This article appeared in the Fall 2019 edition of The Classroom Teacher

That question will be making the rounds on school campuses throughout Texas this year as a result of recent legislation.

Senate Bill 944, which went into effect on Sept. 1, 2019, modified the Texas Public Information Act. That law requires governmental entities, including school districts, to turn over written information in their possession when requested. The underlying law has been in place for decades, but the recent changes have a direct impact on school district employees. Amendments to the law directly cover “temporary custodians” of records; i.e., teachers. 

Every time you send an email to a colleague on your cellphone, you may be creating a public record. If you are conducting official governmental business, then your communication is a “record.” If you are emailing parents or discussing classroom or school-related issues through email or texts, you are likely conducting governmental business and have created a “record.” Your work-related communications on your personal device are now subject to disclosure upon request, which means you are now required to preserve and/or forward these records to the district.  

How did this happen? 

Simply put, the law finally caught up with the modern world. The Texas Public Information Act is intended to create transparency between governmental entities and the public. Much like the federal Freedom of Information Act, the Texas Public Information Act obligates governmental entities, including public school districts, to disclose information upon request. There are numerous exceptions to what is disclosed, but generally, if a member of the public formally requests a “record,” it has to be turned over. If you conduct school business on a personal device (cellphone, tablet or computer), you may have to give your district access to data on the device. 

How can you avoid this? 

Do not use your cellphone to send work-related emails or texts. Do not communicate about matters relating to students, parents or the district from your personal device. Yes, we all want to use our cellphones to quickly communicate, but there are natural consequences to this action — you risk having the information on your phone be subject to disclosure. 

Rather than using your phone to directly communicate with students, you should use a school-approved app-based communication platform. Most platforms create a central repository of communications, including all direct and group messages. Records are stored on a server, not on your personal device, thus transparency will be achieved, and your device will stay private. If your district requires you to turn on location services on such a platform that may track personal information unrelated to your duties, you may wish to call the TCTA Legal Department to discuss the legality of this requirement.

Another way to safeguard your personal device is to not have school email forwarded to your phone. This protects your property and gives you an added advantage of unplugging from work. There will be no more late-night emails that you feel obligated to respond to immediately. If an administrator asks why you did not respond to an email in the middle of the night, you can say that you do not want to become a temporary custodian of records.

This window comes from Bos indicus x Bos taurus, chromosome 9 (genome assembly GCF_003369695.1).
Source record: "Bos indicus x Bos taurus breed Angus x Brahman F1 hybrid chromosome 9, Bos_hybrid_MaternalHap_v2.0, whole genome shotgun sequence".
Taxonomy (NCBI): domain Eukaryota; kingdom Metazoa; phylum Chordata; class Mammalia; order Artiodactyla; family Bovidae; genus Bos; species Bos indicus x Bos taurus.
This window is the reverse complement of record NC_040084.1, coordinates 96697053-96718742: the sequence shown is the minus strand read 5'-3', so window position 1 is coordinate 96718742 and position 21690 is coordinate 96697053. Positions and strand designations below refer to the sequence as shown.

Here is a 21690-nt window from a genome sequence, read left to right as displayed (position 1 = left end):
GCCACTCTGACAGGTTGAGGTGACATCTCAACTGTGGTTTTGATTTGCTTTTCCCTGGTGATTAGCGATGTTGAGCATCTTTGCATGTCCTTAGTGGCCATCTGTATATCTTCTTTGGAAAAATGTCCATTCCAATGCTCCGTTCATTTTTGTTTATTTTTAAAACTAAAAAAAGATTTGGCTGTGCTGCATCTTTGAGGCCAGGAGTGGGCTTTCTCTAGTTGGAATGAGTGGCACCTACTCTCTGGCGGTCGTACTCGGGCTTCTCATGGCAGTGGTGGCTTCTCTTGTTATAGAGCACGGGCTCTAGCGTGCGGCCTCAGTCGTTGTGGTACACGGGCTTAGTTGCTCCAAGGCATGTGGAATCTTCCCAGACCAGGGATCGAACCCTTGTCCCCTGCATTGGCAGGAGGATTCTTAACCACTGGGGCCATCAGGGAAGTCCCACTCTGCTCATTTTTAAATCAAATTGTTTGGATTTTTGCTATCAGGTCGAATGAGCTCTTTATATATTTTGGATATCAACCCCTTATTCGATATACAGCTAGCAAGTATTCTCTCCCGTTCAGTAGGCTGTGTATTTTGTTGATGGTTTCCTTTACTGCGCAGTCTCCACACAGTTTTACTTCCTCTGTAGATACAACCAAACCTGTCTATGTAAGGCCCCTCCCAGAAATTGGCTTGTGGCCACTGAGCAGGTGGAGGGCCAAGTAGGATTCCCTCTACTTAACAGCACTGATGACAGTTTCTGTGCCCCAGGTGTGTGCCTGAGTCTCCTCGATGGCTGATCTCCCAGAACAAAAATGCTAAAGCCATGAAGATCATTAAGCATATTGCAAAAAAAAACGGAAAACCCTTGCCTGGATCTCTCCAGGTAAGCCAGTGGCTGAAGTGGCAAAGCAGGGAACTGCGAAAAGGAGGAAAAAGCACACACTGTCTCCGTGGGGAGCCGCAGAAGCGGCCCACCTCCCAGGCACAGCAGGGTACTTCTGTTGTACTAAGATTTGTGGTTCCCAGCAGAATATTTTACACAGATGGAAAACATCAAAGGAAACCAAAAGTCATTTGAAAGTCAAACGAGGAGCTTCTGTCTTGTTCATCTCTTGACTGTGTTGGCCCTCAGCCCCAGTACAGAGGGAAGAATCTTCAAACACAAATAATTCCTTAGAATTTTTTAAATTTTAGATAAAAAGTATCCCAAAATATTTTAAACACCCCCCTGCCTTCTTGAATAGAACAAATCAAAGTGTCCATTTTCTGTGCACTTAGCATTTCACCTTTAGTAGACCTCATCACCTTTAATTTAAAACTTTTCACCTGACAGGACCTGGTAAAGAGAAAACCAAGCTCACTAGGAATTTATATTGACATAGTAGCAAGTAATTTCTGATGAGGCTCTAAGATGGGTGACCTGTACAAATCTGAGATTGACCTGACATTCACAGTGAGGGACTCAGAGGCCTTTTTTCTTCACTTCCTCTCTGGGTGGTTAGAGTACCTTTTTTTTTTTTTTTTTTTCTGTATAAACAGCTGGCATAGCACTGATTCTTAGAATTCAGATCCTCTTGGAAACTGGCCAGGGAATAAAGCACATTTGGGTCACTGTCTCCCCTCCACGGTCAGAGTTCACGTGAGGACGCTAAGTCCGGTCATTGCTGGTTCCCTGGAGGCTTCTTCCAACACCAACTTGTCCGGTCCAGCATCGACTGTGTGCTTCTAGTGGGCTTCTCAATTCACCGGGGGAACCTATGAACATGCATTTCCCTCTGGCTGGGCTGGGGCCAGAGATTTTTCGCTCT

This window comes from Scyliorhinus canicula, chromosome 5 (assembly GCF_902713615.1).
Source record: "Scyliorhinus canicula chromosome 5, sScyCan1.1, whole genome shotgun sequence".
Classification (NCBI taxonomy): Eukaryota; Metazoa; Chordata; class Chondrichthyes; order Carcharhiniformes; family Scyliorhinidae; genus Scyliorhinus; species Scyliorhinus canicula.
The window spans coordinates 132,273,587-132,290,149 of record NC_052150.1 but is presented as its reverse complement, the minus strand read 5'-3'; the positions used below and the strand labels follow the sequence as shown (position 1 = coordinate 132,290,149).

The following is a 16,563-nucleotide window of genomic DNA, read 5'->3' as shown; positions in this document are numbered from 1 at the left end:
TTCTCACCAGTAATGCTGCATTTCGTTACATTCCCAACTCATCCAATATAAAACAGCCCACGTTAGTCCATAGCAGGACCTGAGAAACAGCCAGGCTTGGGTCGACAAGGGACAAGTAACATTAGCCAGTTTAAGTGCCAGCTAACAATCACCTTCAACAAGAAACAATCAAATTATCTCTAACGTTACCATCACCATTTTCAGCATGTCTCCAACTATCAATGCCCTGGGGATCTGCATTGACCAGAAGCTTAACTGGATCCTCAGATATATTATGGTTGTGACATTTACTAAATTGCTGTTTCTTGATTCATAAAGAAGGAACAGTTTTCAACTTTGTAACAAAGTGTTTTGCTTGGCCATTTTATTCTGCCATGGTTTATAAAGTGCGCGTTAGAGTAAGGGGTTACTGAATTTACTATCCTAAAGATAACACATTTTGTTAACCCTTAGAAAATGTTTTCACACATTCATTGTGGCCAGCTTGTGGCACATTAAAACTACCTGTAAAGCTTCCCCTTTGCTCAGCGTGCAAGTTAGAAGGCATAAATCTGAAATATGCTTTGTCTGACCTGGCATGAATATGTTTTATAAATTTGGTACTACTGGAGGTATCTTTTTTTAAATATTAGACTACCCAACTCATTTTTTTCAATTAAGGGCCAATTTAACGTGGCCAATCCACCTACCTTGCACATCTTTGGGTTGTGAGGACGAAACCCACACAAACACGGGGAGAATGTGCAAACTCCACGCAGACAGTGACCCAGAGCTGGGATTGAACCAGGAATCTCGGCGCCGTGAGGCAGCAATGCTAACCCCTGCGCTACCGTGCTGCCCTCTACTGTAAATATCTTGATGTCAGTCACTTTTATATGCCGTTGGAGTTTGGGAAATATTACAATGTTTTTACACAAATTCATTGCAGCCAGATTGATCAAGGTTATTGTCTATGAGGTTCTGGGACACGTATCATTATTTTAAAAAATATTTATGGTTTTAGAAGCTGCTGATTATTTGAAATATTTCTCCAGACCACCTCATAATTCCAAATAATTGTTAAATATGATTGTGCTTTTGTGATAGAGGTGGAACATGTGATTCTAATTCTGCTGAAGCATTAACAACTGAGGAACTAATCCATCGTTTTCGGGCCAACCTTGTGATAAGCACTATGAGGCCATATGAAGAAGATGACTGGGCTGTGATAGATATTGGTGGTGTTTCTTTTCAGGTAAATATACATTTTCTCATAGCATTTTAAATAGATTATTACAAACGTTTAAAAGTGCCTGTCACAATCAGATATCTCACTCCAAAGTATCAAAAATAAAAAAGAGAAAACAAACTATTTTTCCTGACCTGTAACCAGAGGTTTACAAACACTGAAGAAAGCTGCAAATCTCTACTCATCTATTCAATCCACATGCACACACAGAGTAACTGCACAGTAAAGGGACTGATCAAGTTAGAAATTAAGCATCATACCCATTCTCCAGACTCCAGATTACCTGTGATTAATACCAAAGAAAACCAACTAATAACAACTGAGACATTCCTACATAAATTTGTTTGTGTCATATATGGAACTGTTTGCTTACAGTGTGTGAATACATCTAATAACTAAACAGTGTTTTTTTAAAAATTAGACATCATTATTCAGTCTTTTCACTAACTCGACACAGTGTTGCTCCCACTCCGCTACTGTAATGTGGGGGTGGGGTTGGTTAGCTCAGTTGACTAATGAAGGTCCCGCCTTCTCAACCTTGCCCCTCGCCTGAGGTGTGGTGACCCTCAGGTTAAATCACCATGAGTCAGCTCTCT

If none of your communications are on your cellphone, your phone will not be subject to public record. If a district gets a request and asks you to respond, you can simply say: “I do not have any records on my cellphone. I do not use my cellphone to conduct official school business. I have not preserved or maintained any records because I have not created any records on my personal device.” 

But what if you cannot unplug? 

If you simply must text or send emails from your personal phone, the law’s parameters will now explicitly cover your actions. You will become a temporary custodian of records. There is nothing inherently wrong with that, but you will now be obligated to preserve and maintain those records. Specifically, the changes to the law require you to either “(1) forward or transfer the public information to the governmental body or a governmental body server to be preserved as provided by Subsection (a); or (2) preserve the public information in its original form on the privately owned device for the time described under Subsection (a).” The timeline to preserve information that is not “currently in use” will be set by the local governmental entity. It could be weeks or years. 

If you do not want to maintain these records, you can simply forward them to the school district (most likely a designated public information officer). Keep in mind that how these records are preserved by a temporary custodian is up to the temporary custodian. In other words, you can choose what to do with the records. You can keep them on your personal device, or you can send them to the district. You must preserve or forward ALL of your work-related emails, texts and other communications. If you use your school email address on your phone, it is very likely that the emails are already preserved on a district server, but make sure before you delete anything on your device.

If you fail to comply with a request to turn over information, you could face adverse employment actions, up to and including termination or nonrenewal of your contract. Note that a requirement to turn over records does not mean that the district or anyone else has a right to search your phone for records. The district may have a right to access public records, but it does not have a right to access personal information for which you have an expectation of privacy. Additionally, there are state law penalties for failure to comply with a public information request. Members with questions about this law should call TCTA’s Legal Department at 888-879-8282.